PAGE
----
Since racing had been almost totally cancelled for 2020, this was my first opportunity to race since March. It didn’t even feel like an option to walk away from the opportunity. I had been training my booty off all year, watching races fall away from the calendar week by week. However, in graduating, I had also promised myself a slower chapter. One where I listened more, honored my body and mornings where I sipped my coffee, meditated and then sat there a while more, no alarm, no 1.5 minute showers, no eating while walking, no hyper-awareness of minutes. LJ was supposed to represent that transition, a permanent home and therefore, the closest tie to restructuring my normal to be more grounded. It meant it was time to appreciate another silver lining of COVID, take this time to rest and come back to 2021 readier than ever.


Once I granted myself that, I found a lot more peace. After Colorado Springs, I spent two weeks in Crested Butte hiking and biking with my boyfriend for my first mountain fall, a long weekend in Durango with sunrise and sunset hikes, 3 weeks in Denver visiting my best friends from college as a late graduation celebration, and two weeks ago, I made it to Austin for the winter and some early season racing.


The Gear

I’m now entering my fourth month of living exclusively in the van. It is true that sometimes it does feel a little small (only when I have to pull out all three bikes to reach something in storage), and some parking lots do make me aware of my status as single lady, but on the plus side, I actually like the laundromat. All in all, the challenges have quickly been outweighed by the freedom and dare I say it, comfort of LJ.


Of course, it doesn’t even feel fair to say that I live in my van because it really is a full home that just happens to be on wheels. I have solar, I can run a blender (100W), my instapot, cook, wash dishes, shower, sleep in a real bed.


Some of my favorite pieces of gear are of course, my bikes. I have the Specialized Epic Full Suspension, Specialized Epic Hardtail and the Specialized Aethos road bike, which all fit in nicely under my bed! The passenger chair swivels to make my kitchen a living room and really opens up the living space. My Truckfridge fridge which is 65L so it can fit many many snacks instead of having to cram one or two days of groceries into a tiny fridge, my Strawfoot window covers which are magnetic and super easy to take up and down, a mini vacuum and dust brush to help clean up all the dirt that ends up in the van, and my adjustable dumbbells and bands so I can get in a good strength workout anywhere. Last but not least, my second 360 swivel fan for good air flow. My favorite extra, highly unnecessary features that make LJ feel more like a home are my tile backsplash, a salt lamp, and an essential oil diffuser.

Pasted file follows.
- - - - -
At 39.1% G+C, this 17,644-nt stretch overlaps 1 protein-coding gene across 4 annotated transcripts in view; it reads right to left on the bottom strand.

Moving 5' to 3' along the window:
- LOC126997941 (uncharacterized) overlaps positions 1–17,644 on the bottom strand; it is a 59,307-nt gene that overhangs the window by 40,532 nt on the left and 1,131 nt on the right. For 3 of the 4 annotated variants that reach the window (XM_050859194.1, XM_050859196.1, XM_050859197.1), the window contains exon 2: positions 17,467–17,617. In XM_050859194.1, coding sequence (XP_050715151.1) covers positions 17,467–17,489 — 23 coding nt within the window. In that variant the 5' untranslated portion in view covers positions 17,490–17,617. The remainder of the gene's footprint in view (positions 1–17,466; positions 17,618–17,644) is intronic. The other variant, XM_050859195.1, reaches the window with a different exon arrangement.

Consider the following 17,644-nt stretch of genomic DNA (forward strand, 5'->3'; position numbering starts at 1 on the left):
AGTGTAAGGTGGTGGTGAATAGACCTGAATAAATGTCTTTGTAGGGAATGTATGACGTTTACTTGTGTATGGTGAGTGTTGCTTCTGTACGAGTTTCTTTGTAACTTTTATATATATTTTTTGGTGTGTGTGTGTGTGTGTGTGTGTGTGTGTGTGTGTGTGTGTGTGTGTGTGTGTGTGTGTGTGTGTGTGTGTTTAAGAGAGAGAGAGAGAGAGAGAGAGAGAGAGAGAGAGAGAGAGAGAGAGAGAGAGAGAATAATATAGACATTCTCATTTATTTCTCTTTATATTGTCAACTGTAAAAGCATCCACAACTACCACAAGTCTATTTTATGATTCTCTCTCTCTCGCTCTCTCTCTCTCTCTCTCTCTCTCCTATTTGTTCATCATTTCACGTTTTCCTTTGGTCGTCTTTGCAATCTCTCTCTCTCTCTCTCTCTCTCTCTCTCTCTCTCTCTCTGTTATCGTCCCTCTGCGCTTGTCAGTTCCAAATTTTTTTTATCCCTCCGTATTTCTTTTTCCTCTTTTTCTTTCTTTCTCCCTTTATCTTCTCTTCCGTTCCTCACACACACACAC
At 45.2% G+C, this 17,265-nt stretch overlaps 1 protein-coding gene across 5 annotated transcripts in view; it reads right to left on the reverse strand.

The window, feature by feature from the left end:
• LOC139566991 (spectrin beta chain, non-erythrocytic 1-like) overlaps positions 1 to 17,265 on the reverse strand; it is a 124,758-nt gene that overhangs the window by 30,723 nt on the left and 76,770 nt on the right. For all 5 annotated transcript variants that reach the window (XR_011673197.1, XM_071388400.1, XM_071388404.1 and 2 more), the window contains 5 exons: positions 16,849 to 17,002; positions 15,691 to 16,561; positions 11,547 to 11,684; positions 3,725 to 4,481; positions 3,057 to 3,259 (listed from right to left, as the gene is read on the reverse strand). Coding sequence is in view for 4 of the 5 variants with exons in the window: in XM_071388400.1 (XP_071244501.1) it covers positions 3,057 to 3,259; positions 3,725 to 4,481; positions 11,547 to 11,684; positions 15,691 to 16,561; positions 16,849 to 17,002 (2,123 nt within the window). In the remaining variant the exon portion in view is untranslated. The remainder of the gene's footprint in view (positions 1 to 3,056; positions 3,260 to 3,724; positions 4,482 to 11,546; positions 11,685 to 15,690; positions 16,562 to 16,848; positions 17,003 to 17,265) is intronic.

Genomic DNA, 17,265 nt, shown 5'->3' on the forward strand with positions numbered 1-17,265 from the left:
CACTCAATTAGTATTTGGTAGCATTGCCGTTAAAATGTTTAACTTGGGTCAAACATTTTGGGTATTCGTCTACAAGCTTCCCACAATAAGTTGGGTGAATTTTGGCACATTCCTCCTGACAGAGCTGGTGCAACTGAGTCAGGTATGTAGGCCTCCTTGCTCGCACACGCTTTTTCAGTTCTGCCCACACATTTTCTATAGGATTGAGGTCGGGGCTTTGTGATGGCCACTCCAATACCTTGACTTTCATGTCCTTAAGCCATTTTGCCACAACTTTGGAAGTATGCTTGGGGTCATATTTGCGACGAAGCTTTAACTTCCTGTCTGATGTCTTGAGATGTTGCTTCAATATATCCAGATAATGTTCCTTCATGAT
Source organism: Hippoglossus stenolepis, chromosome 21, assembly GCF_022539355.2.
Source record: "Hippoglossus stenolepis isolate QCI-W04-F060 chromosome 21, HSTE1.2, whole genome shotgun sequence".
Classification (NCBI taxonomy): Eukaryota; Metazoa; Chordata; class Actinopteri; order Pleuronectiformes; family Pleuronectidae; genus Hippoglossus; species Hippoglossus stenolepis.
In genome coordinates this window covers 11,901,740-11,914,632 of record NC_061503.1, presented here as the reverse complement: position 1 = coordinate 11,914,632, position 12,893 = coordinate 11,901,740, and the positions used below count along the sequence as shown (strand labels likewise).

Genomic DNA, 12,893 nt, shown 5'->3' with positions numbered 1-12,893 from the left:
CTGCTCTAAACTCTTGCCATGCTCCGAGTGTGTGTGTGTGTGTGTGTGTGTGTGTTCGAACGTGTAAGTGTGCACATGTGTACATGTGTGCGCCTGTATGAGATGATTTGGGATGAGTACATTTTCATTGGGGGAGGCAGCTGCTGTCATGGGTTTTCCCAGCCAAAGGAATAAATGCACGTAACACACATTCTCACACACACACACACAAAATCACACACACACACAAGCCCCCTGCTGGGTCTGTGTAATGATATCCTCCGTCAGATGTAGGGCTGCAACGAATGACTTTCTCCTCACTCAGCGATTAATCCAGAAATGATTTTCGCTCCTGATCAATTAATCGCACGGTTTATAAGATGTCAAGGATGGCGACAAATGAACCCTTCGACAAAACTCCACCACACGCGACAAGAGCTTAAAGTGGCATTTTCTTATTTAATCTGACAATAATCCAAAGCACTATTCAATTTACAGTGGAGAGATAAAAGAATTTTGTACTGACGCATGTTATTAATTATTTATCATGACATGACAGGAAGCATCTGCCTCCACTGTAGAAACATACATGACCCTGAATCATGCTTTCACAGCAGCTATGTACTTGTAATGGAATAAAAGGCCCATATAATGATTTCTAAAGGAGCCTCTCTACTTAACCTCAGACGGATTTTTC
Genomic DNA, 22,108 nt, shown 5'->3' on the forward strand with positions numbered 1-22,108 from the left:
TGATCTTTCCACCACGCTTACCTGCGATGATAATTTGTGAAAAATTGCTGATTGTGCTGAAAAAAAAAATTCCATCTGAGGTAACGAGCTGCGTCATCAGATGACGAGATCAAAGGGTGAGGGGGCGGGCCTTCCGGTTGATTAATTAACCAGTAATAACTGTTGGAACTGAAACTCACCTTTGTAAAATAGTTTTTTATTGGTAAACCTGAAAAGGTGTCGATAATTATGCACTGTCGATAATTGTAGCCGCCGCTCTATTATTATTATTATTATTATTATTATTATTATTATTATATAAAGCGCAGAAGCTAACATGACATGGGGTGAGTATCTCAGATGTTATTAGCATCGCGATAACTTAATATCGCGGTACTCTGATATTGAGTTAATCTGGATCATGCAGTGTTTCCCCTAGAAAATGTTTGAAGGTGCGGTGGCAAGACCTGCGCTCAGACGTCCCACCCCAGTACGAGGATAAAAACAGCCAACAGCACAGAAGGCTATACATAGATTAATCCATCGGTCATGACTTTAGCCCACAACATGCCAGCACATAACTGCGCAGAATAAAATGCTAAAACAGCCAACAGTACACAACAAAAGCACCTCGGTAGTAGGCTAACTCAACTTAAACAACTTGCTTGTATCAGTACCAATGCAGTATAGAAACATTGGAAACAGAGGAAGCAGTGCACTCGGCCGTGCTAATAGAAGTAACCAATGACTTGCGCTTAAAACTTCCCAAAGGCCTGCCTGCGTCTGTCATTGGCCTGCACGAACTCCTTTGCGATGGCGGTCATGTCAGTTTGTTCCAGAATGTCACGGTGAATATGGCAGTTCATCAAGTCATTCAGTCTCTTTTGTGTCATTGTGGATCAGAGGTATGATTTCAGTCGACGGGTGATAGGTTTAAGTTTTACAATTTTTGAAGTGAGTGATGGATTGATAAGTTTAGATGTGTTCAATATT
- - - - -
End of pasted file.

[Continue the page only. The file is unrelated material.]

Perhaps the most dire warnings I got about van life was how often I was going to be woken up in the middle of the night. Whenever available, I use BLM land to camp on, usually found by websites like freecampsites.net that show map boundaries. However, when I’m in a city, that’s not really an option. I’m learning what types of parking lots are more lenient if I’m in a place with less green space (auto shops, 24/7 gyms, Walmart, etc.) I feel like writing this will probably jinx me, but I’ve been super lucky to have had no midnight wake up calls so far. I’ve had a couple people stop by in the morning and ask me not to spend a night somewhere again, which is super respectful and appreciated.


If I lived in an era pre gps computers I don’t know how I could manage pulling into a place for one night, finding a 45-mile ride the next morning and getting in not only good training, but also not getting lost. Without technology, training would be much harder to manage on the road and would require a lot more planning on my end but apps like Strava and Trailforks make my life 100 times easier and allow me to explore with so much more freedom.



I’ve spent some time this past year thinking about what it means to call a place home, striving to be intentional about building space, habits and lifestyle post-graduation. So much of what I am aspiring to be is pretty far from what the past couple years have looked like for me, a pace of lifestyle that isn’t built around optimization and efficiency but around presence and time to appreciate the little things, like morning light or an evening with nowhere to go. I have a lot to learn around balancing goals alongside groundedness and peace but I can’t wait to keep building towards a better understanding of this with LJ.


All photos courtesy of Kelsey Urban.